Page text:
|Community Area 55 - Hegewisch|
Location within the city of Chicago
|• Total||4.78 sq mi (12.38 km2)|
|• Density||2,000/sq mi (760/km2)|
|• White||44.93% (-37% Change from 2000)|
|• Black||3.86% (+185% Change from 2000)|
|• Hispanic||49.55% (+58% Change from 2000)|
|• Asian||0.51% (+106% Change from 2000)|
|Time zone||CST (UTC-6)|
|• Summer (DST)||CDT (UTC-5)|
|ZIP Codes||parts of 60633|
|Source: U.S. Census, Record Information Services|
Hegewisch (pronounced "heg-wish" by the locals. It derives from a German surname pronounced "hege-vish"), one of the 77 community areas of Chicago, Illinois, is located on the city's far south side. It is bordered by the neighborhoods of Riverdale and South Deering to the west, the East Side to the north, the village of Burnham to the south and the city of Hammond, Indiana to the east. It is part of the 10th ward of Chicago. John Pope is the alderman as of April 2005. The community area is named for Adolph Hegewisch, the president of U.S. Rolling Stock Company who hoped to establish “an ideal workingman's community” when he laid out the town along a rail line in 1883, six years before Chicago annexed the town.
In the neighborhood
Hegewisch has three distinct areas within the neighborhood: Arizona, Avalon Trails, and Old Hegewisch.
Arizona – referred as such due to the sandy nature of the original soil and presence of the native cactus Opuntia compressa) – lies East of Avenue O and north of 138th St; this area is also sometimes called "the Avenues". Avalon Trails is North of 130th Street, East of Torrence and West of Baltimore Avenue; it is the youngest part of Hegewisch and is built on wetland area where the original settlers of Hegewisch hunted small game and fished. The oldest part of Hegewisch is Old Hegewisch which includes the area North of 138th St, South of 130th St., East of Torrence Avenue, and West of Avenue O.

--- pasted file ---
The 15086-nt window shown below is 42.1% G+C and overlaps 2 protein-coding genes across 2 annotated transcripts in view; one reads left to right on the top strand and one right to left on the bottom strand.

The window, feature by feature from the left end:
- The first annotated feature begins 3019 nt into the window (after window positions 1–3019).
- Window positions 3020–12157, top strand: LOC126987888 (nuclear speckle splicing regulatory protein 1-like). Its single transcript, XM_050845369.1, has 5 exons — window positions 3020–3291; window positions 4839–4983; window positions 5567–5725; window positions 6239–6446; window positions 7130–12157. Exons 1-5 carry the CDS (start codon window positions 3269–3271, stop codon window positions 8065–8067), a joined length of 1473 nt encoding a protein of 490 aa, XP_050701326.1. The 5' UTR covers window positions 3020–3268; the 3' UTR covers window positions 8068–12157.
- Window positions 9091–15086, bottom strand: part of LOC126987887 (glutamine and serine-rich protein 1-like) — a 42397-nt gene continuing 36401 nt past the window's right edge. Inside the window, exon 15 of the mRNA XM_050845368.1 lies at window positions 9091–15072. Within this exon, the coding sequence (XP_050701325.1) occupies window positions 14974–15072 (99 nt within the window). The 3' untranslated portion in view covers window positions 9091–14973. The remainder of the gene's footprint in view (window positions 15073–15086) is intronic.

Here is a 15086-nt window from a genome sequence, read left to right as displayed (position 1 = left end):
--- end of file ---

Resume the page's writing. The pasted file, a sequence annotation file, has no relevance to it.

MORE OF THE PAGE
- Mann Park
- Wolf Lake Wildlife Refuge
- William W. Powers State Recreation Area
- Powderhorn Prairie Marsh Nature Preserve: The preserve, surrounded by industrial plants and train tracks, holds some of Chicago's rarest animals, including nesting osprey, and hard-to-find flora, including Chicago's last wild cacti, the Eastern Prickly Pear Cactus.
Bus and rail transportation
- Rail Service
Under the most recent version of CTA Red Line extension plan, the Red Line will stop near Hegewisch, stopping on the edge of Altgeld Gardens housing project.
- Bus Service
Hegewisch is served by the following CTA and Pace bus routes:
- #30 South Chicago
- #34 South Michigan (Rush Hour Service)
- #108 - Halsted-95th (School Days)
- #355 Lansing
- #358 Torrence
- #364 159th Street (Rush Hour Service)
Hegewisch is currently served by Our Neighborhood Times, a bimonthly newspaper headquarters in Hegewisch and widely distributed throughout the neighborhood. Between 1997-2012, Hegewish was also served by the The South Chicago based Southeast Chicago Observer. The paper was distributed in Hegewisch, albeit to a lesser extent. Both papers come out on even-numbered weeks.
Notable current and former residents
- Edward Vrdolyak, Chicago alderman, lawyer
- Eugene Izzi, Chicago author
- John Pope, Chicago alderman
- Eric Anderson, professional basketball player
- Carmel Bernon Harvey, Jr., Medal of Honor recipient
- Battling Nelson, a/k/a The Durable Dane, born Oskar Matthæus Nielsen, a boxer who held the world lightweight championship on two separate occasions
||South Deering, Chicago||East Side, Chicago|
|Riverdale, Chicago||Hammond, Indiana|
|Dolton, Illinois||Calumet City, Illinois||Burnham, Illinois|